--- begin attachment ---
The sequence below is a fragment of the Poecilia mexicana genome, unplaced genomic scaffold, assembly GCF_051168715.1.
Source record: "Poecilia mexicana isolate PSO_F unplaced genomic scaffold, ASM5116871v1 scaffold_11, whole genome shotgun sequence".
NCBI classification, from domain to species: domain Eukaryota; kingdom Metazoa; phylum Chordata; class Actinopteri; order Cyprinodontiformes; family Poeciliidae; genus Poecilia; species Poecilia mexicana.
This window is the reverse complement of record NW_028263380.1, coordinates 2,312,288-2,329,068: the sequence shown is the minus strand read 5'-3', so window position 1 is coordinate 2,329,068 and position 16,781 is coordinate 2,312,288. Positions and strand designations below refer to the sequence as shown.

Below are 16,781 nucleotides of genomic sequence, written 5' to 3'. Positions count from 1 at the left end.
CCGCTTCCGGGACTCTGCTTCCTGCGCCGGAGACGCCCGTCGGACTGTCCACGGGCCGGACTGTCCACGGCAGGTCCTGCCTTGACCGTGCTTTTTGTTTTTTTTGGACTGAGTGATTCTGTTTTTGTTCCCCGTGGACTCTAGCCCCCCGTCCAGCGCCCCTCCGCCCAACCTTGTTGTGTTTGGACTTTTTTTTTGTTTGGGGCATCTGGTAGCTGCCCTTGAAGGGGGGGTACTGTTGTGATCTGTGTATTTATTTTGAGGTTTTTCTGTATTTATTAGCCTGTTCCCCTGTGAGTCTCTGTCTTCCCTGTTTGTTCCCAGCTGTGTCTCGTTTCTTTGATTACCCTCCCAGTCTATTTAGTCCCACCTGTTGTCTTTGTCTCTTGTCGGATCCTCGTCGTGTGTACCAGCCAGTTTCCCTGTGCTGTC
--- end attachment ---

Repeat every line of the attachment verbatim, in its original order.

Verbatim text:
The sequence below is a fragment of the Poecilia mexicana genome, unplaced genomic scaffold, assembly GCF_051168715.1.
Source record: "Poecilia mexicana isolate PSO_F unplaced genomic scaffold, ASM5116871v1 scaffold_11, whole genome shotgun sequence".
NCBI classification, from domain to species: domain Eukaryota; kingdom Metazoa; phylum Chordata; class Actinopteri; order Cyprinodontiformes; family Poeciliidae; genus Poecilia; species Poecilia mexicana.
This window is the reverse complement of record NW_028263380.1, coordinates 2,312,288-2,329,068: the sequence shown is the minus strand read 5'-3', so window position 1 is coordinate 2,329,068 and position 16,781 is coordinate 2,312,288. Positions and strand designations below refer to the sequence as shown.

Below are 16,781 nucleotides of genomic sequence, written 5' to 3'. Positions count from 1 at the left end.
CCGCTTCCGGGACTCTGCTTCCTGCGCCGGAGACGCCCGTCGGACTGTCCACGGGCCGGACTGTCCACGGCAGGTCCTGCCTTGACCGTGCTTTTTGTTTTTTTTGGACTGAGTGATTCTGTTTTTGTTCCCCGTGGACTCTAGCCCCCCGTCCAGCGCCCCTCCGCCCAACCTTGTTGTGTTTGGACTTTTTTTTTGTTTGGGGCATCTGGTAGCTGCCCTTGAAGGGGGGGTACTGTTGTGATCTGTGTATTTATTTTGAGGTTTTTCTGTATTTATTAGCCTGTTCCCCTGTGAGTCTCTGTCTTCCCTGTTTGTTCCCAGCTGTGTCTCGTTTCTTTGATTACCCTCCCAGTCTATTTAGTCCCACCTGTTGTCTTTGTCTCTTGTCGGATCCTCGTCGTGTGTACCAGCCAGTTTCCCTGTGCTGTC